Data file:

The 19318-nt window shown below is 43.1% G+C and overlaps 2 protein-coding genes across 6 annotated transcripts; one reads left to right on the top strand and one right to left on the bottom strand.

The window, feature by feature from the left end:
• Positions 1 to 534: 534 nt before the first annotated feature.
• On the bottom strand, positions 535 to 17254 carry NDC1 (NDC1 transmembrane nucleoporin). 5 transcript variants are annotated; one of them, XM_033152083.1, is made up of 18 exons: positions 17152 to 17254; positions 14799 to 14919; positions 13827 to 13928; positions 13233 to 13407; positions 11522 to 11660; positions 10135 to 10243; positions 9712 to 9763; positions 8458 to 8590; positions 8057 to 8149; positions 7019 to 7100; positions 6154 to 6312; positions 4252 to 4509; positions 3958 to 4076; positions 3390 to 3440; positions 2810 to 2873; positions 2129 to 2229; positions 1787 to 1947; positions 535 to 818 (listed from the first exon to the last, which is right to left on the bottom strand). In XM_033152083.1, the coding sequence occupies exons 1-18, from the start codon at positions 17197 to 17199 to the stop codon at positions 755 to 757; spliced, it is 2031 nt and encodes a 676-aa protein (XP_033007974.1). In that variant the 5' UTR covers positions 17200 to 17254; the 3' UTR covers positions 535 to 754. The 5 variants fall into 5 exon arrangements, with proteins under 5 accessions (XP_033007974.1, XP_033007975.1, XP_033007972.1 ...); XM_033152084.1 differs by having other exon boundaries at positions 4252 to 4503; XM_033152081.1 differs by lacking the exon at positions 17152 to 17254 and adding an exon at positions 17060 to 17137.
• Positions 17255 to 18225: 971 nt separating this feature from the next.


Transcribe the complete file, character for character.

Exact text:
The 19318-nt window shown below is 43.1% G+C and overlaps 2 protein-coding genes across 6 annotated transcripts; one reads left to right on the top strand and one right to left on the bottom strand.

The window, feature by feature from the left end:
• Positions 1 to 534: 534 nt before the first annotated feature.
• On the bottom strand, positions 535 to 17254 carry NDC1 (NDC1 transmembrane nucleoporin). 5 transcript variants are annotated; one of them, XM_033152083.1, is made up of 18 exons: positions 17152 to 17254; positions 14799 to 14919; positions 13827 to 13928; positions 13233 to 13407; positions 11522 to 11660; positions 10135 to 10243; positions 9712 to 9763; positions 8458 to 8590; positions 8057 to 8149; positions 7019 to 7100; positions 6154 to 6312; positions 4252 to 4509; positions 3958 to 4076; positions 3390 to 3440; positions 2810 to 2873; positions 2129 to 2229; positions 1787 to 1947; positions 535 to 818 (listed from the first exon to the last, which is right to left on the bottom strand). In XM_033152083.1, the coding sequence occupies exons 1-18, from the start codon at positions 17197 to 17199 to the stop codon at positions 755 to 757; spliced, it is 2031 nt and encodes a 676-aa protein (XP_033007974.1). In that variant the 5' UTR covers positions 17200 to 17254; the 3' UTR covers positions 535 to 754. The 5 variants fall into 5 exon arrangements, with proteins under 5 accessions (XP_033007974.1, XP_033007975.1, XP_033007972.1 ...); XM_033152084.1 differs by having other exon boundaries at positions 4252 to 4503; XM_033152081.1 differs by lacking the exon at positions 17152 to 17254 and adding an exon at positions 17060 to 17137.
• Positions 17255 to 18225: 971 nt separating this feature from the next.